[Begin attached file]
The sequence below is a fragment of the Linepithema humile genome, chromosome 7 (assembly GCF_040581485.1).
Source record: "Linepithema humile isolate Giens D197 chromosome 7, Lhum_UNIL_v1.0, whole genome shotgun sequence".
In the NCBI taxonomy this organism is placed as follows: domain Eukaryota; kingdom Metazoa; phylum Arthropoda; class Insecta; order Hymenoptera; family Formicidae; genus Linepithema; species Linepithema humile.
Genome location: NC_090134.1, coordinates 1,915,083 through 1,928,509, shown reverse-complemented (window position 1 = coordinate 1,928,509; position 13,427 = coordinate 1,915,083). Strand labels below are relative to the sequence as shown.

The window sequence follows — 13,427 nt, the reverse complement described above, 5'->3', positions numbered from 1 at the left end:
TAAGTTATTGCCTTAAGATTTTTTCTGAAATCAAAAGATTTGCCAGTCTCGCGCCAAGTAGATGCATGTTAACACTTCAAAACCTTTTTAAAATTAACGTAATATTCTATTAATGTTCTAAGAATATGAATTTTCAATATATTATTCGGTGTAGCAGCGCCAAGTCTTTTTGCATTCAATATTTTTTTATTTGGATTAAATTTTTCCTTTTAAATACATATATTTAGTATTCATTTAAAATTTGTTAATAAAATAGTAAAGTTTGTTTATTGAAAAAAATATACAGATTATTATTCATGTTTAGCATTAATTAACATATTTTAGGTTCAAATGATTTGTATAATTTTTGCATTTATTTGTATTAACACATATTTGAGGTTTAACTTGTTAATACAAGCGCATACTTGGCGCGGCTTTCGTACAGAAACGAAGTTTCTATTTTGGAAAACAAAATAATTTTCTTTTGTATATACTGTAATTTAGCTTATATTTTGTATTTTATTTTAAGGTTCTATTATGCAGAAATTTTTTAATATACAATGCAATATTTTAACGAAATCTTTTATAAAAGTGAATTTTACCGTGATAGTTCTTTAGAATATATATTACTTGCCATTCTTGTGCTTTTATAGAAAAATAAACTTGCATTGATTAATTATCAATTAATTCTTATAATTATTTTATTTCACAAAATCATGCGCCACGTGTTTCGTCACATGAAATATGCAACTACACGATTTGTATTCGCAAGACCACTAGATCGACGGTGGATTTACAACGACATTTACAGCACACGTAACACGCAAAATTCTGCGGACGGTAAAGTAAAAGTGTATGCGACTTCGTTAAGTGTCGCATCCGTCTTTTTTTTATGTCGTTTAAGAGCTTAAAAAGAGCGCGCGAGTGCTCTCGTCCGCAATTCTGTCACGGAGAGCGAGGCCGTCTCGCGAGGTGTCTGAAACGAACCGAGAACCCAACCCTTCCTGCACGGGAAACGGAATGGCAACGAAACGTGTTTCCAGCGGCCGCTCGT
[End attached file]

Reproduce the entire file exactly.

The sequence below is a fragment of the Linepithema humile genome, chromosome 7 (assembly GCF_040581485.1).
Source record: "Linepithema humile isolate Giens D197 chromosome 7, Lhum_UNIL_v1.0, whole genome shotgun sequence".
In the NCBI taxonomy this organism is placed as follows: domain Eukaryota; kingdom Metazoa; phylum Arthropoda; class Insecta; order Hymenoptera; family Formicidae; genus Linepithema; species Linepithema humile.
Genome location: NC_090134.1, coordinates 1,915,083 through 1,928,509, shown reverse-complemented (window position 1 = coordinate 1,928,509; position 13,427 = coordinate 1,915,083). Strand labels below are relative to the sequence as shown.

The window sequence follows — 13,427 nt, the reverse complement described above, 5'->3', positions numbered from 1 at the left end:
TAAGTTATTGCCTTAAGATTTTTTCTGAAATCAAAAGATTTGCCAGTCTCGCGCCAAGTAGATGCATGTTAACACTTCAAAACCTTTTTAAAATTAACGTAATATTCTATTAATGTTCTAAGAATATGAATTTTCAATATATTATTCGGTGTAGCAGCGCCAAGTCTTTTTGCATTCAATATTTTTTTATTTGGATTAAATTTTTCCTTTTAAATACATATATTTAGTATTCATTTAAAATTTGTTAATAAAATAGTAAAGTTTGTTTATTGAAAAAAATATACAGATTATTATTCATGTTTAGCATTAATTAACATATTTTAGGTTCAAATGATTTGTATAATTTTTGCATTTATTTGTATTAACACATATTTGAGGTTTAACTTGTTAATACAAGCGCATACTTGGCGCGGCTTTCGTACAGAAACGAAGTTTCTATTTTGGAAAACAAAATAATTTTCTTTTGTATATACTGTAATTTAGCTTATATTTTGTATTTTATTTTAAGGTTCTATTATGCAGAAATTTTTTAATATACAATGCAATATTTTAACGAAATCTTTTATAAAAGTGAATTTTACCGTGATAGTTCTTTAGAATATATATTACTTGCCATTCTTGTGCTTTTATAGAAAAATAAACTTGCATTGATTAATTATCAATTAATTCTTATAATTATTTTATTTCACAAAATCATGCGCCACGTGTTTCGTCACATGAAATATGCAACTACACGATTTGTATTCGCAAGACCACTAGATCGACGGTGGATTTACAACGACATTTACAGCACACGTAACACGCAAAATTCTGCGGACGGTAAAGTAAAAGTGTATGCGACTTCGTTAAGTGTCGCATCCGTCTTTTTTTTATGTCGTTTAAGAGCTTAAAAAGAGCGCGCGAGTGCTCTCGTCCGCAATTCTGTCACGGAGAGCGAGGCCGTCTCGCGAGGTGTCTGAAACGAACCGAGAACCCAACCCTTCCTGCACGGGAAACGGAATGGCAACGAAACGTGTTTCCAGCGGCCGCTCGT